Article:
Screenwriter Interviews

MovieBytes Interview:
Screenwriter John Martins

An interview with screenwriter John Martins regarding the Big Apple Writing Competition.

Q: What's the title of the script you entered in this contest, and what's it about?

A: Inspired by true events, "Aktion T-4" is the story of two men, a Lutheran bishop and a Catholic deacon, who come together try and stop Hitler's forced euthanasia program, known as "Aktion T-4." "Aktion T-4" predates the Holocaust and the Wansee Conference. Zyklon-B was even used to eliminate those Germans, Jews and non-Jews like, who had either mental or physical challenges, so it was somewhat of a precursor to the horror that was going to be committed a few years later. To this day, no one knows how many Germans were murdered under this program, but conservative estimates range at approximately 60,000 men, women, and children.

Q: What made you enter this particular contest? Have you entered any other contests with this script? If so, how did you do?

A: I've written a few theatrical plays over the years, and it's always been a dream of mine to have one of them performed somewhere in New York City. Of late, I've placed more of an emphasis on screenwriting, and thinking that since it's probable I'll never have a play performed off-Broadway, perhaps I could visit the Big Apple via a Film Festival's screenwriting competition. Fortunately, I was awarded the grand prize for unproduced screenplay at the 2018 Big Apple Film Festival in November. It was moving for my father and me to visit Manhattan's Chelsea District where the Festival took place.

A few years ago, I was also awarded grand prize for "Aktion T-4" by Act One's Screenwriting Competition in Los Angeles. Another honor which I deeply appreciate.

Q: Were you satisfied with the administration of the contest? Did they meet their deadlines? Did you receive all the awards that were promised?

A: Very much so. Festival directors Jonathan Lipp and Erica Rubin followed through on all promises and awards in a timely manner. They are both wonderful human beings who love film deeply. Thank you, Jonathan and Erica.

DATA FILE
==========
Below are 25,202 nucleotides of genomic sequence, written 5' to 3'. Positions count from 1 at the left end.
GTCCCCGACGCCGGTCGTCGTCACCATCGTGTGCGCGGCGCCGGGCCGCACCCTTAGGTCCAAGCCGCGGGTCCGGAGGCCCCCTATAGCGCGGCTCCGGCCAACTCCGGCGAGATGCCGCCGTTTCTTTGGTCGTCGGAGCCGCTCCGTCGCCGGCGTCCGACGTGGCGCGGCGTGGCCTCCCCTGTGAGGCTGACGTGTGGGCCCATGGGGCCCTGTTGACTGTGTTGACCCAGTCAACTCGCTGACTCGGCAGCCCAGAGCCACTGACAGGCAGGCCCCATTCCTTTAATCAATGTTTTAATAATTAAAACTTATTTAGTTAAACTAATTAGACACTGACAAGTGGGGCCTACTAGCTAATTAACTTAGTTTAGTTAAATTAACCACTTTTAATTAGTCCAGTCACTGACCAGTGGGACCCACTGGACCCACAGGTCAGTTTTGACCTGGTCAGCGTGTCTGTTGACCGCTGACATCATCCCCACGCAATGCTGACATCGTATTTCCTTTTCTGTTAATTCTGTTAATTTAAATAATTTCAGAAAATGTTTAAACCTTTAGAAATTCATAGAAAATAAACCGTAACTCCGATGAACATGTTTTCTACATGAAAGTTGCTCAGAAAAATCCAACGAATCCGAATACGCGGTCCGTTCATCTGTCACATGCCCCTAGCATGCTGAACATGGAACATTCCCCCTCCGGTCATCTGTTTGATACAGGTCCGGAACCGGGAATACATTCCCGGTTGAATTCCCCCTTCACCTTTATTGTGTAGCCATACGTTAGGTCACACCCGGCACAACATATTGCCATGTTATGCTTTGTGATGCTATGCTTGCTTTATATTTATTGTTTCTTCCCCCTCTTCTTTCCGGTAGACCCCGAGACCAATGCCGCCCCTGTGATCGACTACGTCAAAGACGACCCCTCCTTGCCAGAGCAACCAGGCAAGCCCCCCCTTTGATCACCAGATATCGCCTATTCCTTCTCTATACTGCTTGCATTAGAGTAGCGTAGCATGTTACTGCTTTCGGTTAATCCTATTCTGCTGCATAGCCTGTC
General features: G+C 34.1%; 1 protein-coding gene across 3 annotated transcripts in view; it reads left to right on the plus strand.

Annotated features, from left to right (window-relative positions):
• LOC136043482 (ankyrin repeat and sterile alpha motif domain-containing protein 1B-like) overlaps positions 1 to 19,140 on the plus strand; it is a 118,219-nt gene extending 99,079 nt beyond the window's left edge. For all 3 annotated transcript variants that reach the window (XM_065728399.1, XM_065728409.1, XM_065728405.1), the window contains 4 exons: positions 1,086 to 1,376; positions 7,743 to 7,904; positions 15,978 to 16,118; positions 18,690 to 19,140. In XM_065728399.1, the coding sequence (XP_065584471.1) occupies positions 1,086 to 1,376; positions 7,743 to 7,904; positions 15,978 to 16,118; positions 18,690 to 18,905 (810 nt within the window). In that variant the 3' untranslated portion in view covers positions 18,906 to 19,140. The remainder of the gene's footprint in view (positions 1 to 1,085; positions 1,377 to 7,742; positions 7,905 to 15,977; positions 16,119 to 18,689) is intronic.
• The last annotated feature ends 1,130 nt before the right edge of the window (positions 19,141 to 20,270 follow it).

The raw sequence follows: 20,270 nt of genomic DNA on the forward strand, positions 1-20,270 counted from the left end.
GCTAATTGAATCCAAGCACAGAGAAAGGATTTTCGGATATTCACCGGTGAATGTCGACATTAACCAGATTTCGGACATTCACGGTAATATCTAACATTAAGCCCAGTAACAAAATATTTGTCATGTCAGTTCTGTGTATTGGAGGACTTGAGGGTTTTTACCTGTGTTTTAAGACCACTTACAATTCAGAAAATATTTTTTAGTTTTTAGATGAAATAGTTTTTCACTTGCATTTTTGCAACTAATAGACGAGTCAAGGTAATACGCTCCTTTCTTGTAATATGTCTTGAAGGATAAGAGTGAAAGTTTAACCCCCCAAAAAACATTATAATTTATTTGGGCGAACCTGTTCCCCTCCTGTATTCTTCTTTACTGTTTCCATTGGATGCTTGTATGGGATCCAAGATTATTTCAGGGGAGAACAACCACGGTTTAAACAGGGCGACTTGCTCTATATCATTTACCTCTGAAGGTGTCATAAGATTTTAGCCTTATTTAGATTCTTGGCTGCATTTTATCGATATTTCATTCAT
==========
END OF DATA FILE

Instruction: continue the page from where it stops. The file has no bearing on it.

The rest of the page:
Q: How long did it take you to write the script? Did you write an outline beforehand? How many drafts did you write?

A: After a solid year of research, it took another five years, off and on, to bang out a first draft. From there I sent it to a script analyst, who offered some solid suggestions that made perfect sense. From start to finish, the length of time was about 6 1/2 years.

Yes, I always try to write an outline so I can get a handle on a story's pacing and rhythm, and finally its resolution. I've heard of novelists letting their characters lead them through their story, which often takes them places the author didn't think he or she would originally go. I can't write that way; I'VE got to know where I'm going, because I've only got 100-120 pages to tell the story. I also have to consider a film's budget in this business. I try to think of how much everything is going to cost while I write my story. Is there a way I can lessen its budget without lessening the impact of the story? I TRY to do that. Some writers like to work that way; others don't. It's a personal preference. I don't believe in "rights-or-wrongs" during the process; whatever works for you. So my stories are framed tightly--in part because of a thought-out-in-advance outline. It works for me, and I can still tinker with it in minor ways along the journey, while still getting it to end in the place where I think the story is most satisfying.

For "Aktion T-4," as well as my other screenplays, I typically write right around 20 drafts. And that's not just changing a line or two of dialogue; that's a thorough scrubbing. Sometimes, it just takes time to see a scene differently, whether to add, edit, or completely delete, and to proceed with a rewrite. The proverbial "Can't see the forest for the trees," if you will.

Q: What kind of software did you use to write the script, if any? What other kinds of writing software do you use?

A: Old habits die hard. I don't use software, although I have nothing against it. If it helps, use it!

Q: Do you write every day? How many hours per day?

A: I try to write every day. If I'm not writing on paper, I know I'm writing daily in my head, thinking through character, plot, story, etc.

When I am writing on paper, the process can easily take two-three hours a day, but depending on how much free time I have, sometimes longer.

Q: Do you ever get writer's block? If so, how do you deal with that?

A: I'm a little uneasy answering this question, because I've never had a deadline, as so many other writers do. My "method" of writing is quite methodical and time-consuming, so I feel it almost prevents any kind of writer's block I can experience. I try to do everything I can to eliminate stress in my life, which I believe can contribute to writer's block. If you recognize and address stress, I think that can help in eliminating it, and, thereby, putting an end to writer's block. Easy for me to say.

Q: What's your background? Have you written any other screenplays or television scripts?

A: A school teacher for many years. Over the years, I've written a total of about 30 scripts, mostly screenplays, but including theatrical plays, a radio play, and two TV scripts.

Q: Do you live in Los Angeles? If not, do you have any plans to move there?

A: I live presently in Arizona, but, given the right circumstances, I would move to Los Angeles.

Q: What's next? Are you working on a new script?

A: Yes, I'm working on three scripts simultaneously, two faith-based and the third historical. And an idea bouncing around in my head.

And the very best to the Big Apple Film Festival (BAFF) in the future.


John Martins III

Posted Saturday, May 11, 2019